"Together against harassment": poster at Cairo University (photo: DW/R. Mokbel)
Sexual extortion widespread in Egypt: according to its own information, Qawem receives around 500 requests for help per day, resolving some 200 every week. Yasser Saad, a lawyer who handles sextortion cases, said Egyptian law protects victims of sextortion, and punishes extortion and the violation of another's privacy with fines, prison or both. But its implementation and the procedures of filing a complaint remain problematic. The length of time between filing an official complaint and the start of the investigation leaves room for the extorter to carry out his threat, said Saad, while the macho culture at police stations often blames victims for such crimes

Victims' fear

According to Aziza Eltawil, a lawyer with the Egyptian Initiative for Personal Rights, an independent human rights organisation, Randa's fears were justified.  Many victims avoid speaking to police for fear that the news will be leaked to their families, the media or online, said Eltawil. "Sometimes the lawyer of the accused and his family try to defame and discredit the victim," she said. Also, Eltawil said, the legal process often drags on, and victims under the age of 18 must file the official complaint via their legal guardian. This discourages young victims from reporting these incidents, as they are too scared to tell their parents. 

Yasser Saad, a lawyer who handles sextortion cases, said Egyptian law protects victims of sextortion, and punishes extortion and the violation of another's privacy with fines, prison or both. But its implementation and the procedures of filing a complaint remain problematic. The length of time between filing an official complaint and the start of the investigation leaves room for the extorter to carry out his threat, said Saad, while the macho culture at police stations often blames victims for such crimes.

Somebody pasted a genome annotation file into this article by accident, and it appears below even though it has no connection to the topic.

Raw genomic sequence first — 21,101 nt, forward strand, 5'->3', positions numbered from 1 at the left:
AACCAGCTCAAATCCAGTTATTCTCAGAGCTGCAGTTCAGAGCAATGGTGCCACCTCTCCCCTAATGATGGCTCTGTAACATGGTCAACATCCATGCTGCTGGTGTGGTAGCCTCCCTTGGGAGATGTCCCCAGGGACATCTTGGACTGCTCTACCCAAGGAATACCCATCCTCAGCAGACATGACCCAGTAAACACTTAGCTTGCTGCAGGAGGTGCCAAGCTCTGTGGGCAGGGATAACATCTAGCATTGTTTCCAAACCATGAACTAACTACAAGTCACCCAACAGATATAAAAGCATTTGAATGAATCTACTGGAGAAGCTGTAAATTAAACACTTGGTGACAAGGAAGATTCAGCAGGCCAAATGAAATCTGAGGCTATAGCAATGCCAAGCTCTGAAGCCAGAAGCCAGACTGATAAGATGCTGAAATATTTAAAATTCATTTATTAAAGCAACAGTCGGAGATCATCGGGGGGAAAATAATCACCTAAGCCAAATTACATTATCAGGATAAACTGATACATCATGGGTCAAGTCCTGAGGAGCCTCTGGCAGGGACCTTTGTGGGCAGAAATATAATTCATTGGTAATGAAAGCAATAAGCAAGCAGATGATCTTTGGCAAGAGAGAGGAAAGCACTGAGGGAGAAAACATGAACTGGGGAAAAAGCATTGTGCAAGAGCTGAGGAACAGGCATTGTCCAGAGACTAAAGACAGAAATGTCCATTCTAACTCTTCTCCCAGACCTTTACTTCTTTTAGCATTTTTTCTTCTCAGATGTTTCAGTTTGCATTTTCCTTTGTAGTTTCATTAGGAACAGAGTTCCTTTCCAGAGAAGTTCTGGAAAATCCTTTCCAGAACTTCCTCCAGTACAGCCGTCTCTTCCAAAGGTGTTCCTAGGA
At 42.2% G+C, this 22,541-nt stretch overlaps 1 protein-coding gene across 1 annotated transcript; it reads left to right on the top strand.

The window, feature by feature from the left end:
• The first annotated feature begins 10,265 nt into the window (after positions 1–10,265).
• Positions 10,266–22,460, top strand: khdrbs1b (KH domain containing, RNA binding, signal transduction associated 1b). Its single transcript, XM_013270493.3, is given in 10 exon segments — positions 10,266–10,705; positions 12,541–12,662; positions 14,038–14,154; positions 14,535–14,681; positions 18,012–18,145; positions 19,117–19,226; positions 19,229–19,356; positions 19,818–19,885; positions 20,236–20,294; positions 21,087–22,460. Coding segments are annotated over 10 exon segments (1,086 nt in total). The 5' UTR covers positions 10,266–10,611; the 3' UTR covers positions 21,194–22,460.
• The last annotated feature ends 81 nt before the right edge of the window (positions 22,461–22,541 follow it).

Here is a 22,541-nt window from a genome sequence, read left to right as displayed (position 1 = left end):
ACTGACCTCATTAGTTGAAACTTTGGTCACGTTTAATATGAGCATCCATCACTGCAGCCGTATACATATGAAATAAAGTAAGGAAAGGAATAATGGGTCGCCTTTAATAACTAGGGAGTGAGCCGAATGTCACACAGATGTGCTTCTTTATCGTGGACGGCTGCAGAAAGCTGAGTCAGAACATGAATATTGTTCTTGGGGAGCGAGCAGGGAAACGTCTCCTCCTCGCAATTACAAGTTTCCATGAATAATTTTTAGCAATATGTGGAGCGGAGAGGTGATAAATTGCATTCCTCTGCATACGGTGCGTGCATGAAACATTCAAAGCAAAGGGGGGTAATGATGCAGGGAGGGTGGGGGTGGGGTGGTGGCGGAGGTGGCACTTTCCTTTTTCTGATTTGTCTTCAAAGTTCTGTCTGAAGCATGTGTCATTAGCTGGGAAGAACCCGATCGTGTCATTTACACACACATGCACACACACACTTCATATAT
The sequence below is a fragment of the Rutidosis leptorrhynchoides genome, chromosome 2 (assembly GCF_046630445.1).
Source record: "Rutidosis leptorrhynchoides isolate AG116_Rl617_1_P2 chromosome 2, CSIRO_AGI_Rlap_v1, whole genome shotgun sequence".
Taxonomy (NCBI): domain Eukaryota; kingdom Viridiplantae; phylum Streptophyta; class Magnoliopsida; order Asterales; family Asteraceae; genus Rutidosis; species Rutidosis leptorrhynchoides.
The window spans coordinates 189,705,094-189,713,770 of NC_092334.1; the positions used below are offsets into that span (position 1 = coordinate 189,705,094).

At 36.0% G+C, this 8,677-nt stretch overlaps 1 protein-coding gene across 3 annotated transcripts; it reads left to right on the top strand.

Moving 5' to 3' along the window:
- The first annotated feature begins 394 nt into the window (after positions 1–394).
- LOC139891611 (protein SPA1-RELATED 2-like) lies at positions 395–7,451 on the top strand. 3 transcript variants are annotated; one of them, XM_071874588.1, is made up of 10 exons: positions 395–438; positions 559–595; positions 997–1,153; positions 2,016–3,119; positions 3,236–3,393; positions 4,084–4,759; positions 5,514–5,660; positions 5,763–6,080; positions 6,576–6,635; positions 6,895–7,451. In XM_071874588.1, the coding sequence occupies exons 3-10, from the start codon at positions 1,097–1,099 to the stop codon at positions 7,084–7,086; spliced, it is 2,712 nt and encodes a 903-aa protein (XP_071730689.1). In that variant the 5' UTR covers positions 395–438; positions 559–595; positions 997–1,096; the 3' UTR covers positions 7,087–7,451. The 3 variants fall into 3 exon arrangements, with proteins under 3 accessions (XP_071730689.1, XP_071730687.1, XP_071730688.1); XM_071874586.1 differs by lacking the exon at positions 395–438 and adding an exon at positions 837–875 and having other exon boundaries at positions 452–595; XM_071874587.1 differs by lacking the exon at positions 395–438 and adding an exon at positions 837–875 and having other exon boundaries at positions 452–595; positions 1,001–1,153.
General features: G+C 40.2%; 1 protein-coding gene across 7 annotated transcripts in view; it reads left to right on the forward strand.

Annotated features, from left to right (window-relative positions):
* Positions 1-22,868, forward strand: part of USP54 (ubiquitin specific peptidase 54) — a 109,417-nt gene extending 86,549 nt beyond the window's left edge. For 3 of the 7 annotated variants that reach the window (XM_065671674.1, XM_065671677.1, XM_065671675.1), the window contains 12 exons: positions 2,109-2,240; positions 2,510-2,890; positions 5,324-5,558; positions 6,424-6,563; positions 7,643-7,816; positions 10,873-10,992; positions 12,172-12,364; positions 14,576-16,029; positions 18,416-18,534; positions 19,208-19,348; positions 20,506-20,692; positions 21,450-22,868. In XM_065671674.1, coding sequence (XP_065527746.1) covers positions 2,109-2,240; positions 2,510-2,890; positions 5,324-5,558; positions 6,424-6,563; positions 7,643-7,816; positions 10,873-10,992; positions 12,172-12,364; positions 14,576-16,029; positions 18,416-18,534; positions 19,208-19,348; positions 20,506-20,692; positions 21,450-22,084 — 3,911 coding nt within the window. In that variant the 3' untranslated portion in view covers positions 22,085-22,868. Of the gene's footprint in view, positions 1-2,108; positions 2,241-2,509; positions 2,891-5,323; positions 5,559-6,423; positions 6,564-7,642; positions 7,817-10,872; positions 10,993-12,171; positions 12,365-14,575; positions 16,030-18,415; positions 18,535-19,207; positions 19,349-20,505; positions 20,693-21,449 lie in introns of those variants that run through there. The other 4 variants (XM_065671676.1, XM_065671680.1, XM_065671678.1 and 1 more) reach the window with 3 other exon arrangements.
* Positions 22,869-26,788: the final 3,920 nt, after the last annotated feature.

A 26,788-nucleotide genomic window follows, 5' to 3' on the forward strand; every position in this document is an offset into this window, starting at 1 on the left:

Nourhan* confirms this. She had separated from her fiancé. He then also threatened sexual blackmail – whereupon she filed charges against him. But the police in Assiut governorate in southern Egypt took 40 days before questioning him. Although the case eventually forced her ex-fiance to back down, Nourhan said she could have been murdered had he carried out his threats during that time. 

Deleting data not always the answer

Eltawil explained that the duration between filing a complaint and questioning the culprit "depends on how fast the police can obtain the IP address of the suspect's device and complete the necessary investigations."

 

Elyamani admits that Qawem's biggest challenge in resolving a case is when the victim doesn't know the blackmailer. "Some women sell their phones after deleting all stored images and videos, not knowing that a new owner could restore the deleted content using special programmes. These women then start getting blackmailed from the new owners of their phones, whom they do not know," he said. In these cases, he advises victims to go straight to the police. 

Elyamani notes that they also don't handle cases involving gangs. "There are cases where women fall victim to fake advertisements for a modelling career that ask girls to send revealing images and then they get blackmailed," he said.

Elyamani said cases demanding money have risen during the pandemic, but experts believe Qawem's approach will continue to gain appeal.

Ahmed Abdullah, a psychology teacher at Zagazig University northeast of Cairo, said many in Arab countries "prefer to settle disputes through traditional methods rather than the rule of law."

"All a victim wants is for the material being used to threaten them to get deleted, without any scandals. If the informal route proves to be effective, they'll take it," he said.

Ihad Zidan

© Deutsche Welle 2021

*Names have been changed at the request of the victims.

This article was written in collaboration with the media network Egab.